You know when you watch a television program, how there is always that voice-over at the beginning that tells you “here’s what you missed” or “previously on our show”? And how, before the season finale, there’s also usually a show that gives you the highlights of the season, so if you haven’t been watching all along, you can enjoy the season ender? Well, parashat Devarim is that recap of the series known as “The Torah.”
This week’s parasha begins the book of Devarim, the book of Deuteronomy. The Hebew “devarim” refers to the words of Moses, which constitute not only the majority of our parasha, but the majority of the last book of the Torah entirely. The English name for the book, Deuteronomy, gives a better sense of its content – the “repetition of the Torah.” So, if you haven’t been following the series and have just tuned in for the finale, Moses is about to give a recap of the story, from the Exodus from Egypt, through the wanderings, the kvetching, the rebellions, all of the peoples the Israelites met and fought with along the way, and the fact that The Holy One was with us, through it all.
At the end of the forty years of desert wandering, Moses stands before the people of Israel, right as they are poised to enter the land of Israel. Moses now addresses a new generation, the children of those who left Egypt and who wandered the wilderness.
He must prepare them for life in the promised land, and as such, the book of Deuteronomy adds many more commandments about living in the land that God promised our ancestors, things that the previous generation of the wilderness did not need to know.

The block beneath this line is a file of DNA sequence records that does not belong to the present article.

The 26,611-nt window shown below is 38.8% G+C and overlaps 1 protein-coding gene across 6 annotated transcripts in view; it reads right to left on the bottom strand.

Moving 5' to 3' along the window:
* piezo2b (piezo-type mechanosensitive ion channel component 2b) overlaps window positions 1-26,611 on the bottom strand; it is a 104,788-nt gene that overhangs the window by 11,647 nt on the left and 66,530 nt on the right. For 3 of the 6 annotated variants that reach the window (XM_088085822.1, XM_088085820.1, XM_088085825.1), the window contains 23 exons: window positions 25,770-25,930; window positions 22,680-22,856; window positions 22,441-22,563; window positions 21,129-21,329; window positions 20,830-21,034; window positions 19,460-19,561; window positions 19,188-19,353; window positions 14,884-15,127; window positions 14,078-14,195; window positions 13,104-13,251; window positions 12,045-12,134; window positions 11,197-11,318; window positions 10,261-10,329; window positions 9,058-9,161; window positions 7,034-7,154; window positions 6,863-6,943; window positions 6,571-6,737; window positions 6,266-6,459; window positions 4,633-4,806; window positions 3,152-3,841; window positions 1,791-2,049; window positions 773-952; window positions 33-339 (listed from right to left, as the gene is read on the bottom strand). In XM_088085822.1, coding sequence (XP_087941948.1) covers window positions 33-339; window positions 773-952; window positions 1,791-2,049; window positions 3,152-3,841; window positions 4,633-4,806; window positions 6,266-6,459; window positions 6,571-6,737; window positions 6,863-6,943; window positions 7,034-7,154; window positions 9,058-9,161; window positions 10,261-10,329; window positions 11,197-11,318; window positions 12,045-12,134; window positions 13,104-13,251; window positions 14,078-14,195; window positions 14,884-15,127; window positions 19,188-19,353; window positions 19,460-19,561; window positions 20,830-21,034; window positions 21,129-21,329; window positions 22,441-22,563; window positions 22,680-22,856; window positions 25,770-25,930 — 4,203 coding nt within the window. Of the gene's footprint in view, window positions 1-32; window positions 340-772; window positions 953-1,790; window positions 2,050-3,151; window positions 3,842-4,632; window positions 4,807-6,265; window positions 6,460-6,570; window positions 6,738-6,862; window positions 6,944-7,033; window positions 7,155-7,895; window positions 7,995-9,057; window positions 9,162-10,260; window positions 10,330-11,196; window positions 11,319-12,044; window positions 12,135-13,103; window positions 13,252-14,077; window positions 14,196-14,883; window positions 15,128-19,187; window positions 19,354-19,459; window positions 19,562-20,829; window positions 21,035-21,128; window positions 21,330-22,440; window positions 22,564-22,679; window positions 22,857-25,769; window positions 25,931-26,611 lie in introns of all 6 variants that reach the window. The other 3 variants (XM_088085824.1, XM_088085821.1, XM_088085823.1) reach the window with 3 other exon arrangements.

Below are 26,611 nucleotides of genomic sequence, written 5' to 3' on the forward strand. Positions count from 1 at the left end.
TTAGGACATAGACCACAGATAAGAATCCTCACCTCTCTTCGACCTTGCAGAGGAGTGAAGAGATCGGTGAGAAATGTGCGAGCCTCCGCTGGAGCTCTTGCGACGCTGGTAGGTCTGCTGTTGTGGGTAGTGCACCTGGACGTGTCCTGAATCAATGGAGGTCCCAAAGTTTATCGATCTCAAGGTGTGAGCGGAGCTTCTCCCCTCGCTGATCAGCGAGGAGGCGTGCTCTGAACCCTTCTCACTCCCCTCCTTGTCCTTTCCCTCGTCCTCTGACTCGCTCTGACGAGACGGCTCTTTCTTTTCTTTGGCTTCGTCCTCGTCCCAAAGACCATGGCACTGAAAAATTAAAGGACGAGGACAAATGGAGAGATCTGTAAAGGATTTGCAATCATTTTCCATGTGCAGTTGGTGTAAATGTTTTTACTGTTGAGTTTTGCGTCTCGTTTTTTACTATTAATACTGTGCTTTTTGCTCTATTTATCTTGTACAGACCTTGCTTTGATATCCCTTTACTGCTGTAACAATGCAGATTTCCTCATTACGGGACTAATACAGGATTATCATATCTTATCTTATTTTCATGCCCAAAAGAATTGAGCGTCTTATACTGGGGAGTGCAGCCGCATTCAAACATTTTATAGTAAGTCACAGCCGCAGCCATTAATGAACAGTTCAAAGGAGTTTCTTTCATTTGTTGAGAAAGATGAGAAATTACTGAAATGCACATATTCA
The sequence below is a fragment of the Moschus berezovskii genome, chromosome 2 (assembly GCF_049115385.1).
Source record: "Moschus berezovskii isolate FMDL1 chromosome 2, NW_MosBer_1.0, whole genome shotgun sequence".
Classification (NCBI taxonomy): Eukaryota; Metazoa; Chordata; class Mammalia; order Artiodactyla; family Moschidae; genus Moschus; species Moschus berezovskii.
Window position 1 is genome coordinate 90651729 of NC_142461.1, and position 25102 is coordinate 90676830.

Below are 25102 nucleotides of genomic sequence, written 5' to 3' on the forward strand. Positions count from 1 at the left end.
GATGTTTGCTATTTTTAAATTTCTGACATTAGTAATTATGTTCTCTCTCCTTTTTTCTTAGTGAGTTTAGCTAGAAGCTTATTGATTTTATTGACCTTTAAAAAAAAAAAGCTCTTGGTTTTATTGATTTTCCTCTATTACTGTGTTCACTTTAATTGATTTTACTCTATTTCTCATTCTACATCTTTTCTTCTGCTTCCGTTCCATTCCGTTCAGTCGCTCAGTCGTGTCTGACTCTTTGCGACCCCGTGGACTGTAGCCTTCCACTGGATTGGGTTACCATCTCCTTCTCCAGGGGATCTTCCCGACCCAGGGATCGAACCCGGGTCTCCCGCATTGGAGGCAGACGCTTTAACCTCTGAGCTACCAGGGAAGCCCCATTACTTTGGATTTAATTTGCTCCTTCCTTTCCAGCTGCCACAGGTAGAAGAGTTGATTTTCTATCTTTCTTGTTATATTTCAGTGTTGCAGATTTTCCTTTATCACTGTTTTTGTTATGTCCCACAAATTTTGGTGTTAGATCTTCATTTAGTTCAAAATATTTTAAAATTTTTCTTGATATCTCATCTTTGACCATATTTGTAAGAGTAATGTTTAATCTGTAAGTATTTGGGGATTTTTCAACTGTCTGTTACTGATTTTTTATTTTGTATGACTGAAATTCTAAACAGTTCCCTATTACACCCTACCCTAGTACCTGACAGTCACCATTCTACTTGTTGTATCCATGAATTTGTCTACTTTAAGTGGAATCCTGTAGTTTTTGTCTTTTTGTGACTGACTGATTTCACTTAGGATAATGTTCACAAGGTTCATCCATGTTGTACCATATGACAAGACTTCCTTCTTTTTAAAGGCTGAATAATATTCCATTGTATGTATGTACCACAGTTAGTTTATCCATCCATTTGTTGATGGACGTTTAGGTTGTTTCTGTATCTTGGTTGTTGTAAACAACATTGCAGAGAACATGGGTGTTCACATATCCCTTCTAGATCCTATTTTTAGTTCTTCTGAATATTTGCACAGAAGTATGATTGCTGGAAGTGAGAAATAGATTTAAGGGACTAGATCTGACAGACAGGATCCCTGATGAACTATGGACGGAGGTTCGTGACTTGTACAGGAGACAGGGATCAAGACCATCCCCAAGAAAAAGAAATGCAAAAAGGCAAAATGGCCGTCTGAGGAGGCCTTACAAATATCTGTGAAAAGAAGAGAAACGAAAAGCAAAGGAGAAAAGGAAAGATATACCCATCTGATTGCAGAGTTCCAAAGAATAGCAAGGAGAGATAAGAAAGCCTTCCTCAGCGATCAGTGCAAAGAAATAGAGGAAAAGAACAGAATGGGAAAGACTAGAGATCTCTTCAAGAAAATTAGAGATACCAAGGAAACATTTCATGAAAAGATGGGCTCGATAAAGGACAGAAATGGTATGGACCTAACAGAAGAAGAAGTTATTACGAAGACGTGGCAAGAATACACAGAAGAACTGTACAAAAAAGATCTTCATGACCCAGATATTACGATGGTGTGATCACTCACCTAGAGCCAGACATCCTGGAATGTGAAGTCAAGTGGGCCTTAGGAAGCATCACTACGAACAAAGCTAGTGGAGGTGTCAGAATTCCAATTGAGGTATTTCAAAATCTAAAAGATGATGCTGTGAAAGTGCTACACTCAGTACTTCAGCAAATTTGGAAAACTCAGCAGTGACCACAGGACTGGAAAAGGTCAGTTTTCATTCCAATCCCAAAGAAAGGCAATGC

It is worth noting that in our parasha, Moses also tells this new generation about the wanderings and experiences of the one before it: as Jews we have a profound sense of our own history, and here it begins. The slave generation of the Exodus must die out before the new, free Israelites are prepared to enter the land, but their memory and their story must not die. Their story is our story, and before we can take possession of the land, we must remember it.
The book of Deuteromony, which we always begin reading on the Shabbat before Tisha B’Av also has a very clear-cut theology which foreshadows the events of destruction that occurred on that day. On the cusp of our entrance into the land that God promised us, we are reminded of the conditions of that promise: by choosing to keep the law, the people are told, they will merit untold blessing. But, if they choose to ignore the law and disobey, a long series of retributions is their fate. Many of these laws in Deuteronomy are humanitarian and detail how we are to act towards one another. Yes, there are many ritualistic mitzvot reflecting our relationship to God – the Shema as well as the mitzvot of tallit and tefillin are commanded in Deuteronomy. But yet, the focus is on how we treat one another.
On the eve of Tisha B’Av, on which our Temple was destroyed and Jerusalem brought to ruin, traditionally thought to be because of acts of needless hatred of one Jewish person against another, the theology of the book we begin reading this Shabbat eerily resonates. It is our actions and how we treat each other that reflect our partnership with God. When we do not act as if each one of us is in the image of God, and we do not treat each other with respect, tolerance, and understanding, we let each other, and we let God down.
Rabbi Cece Beyer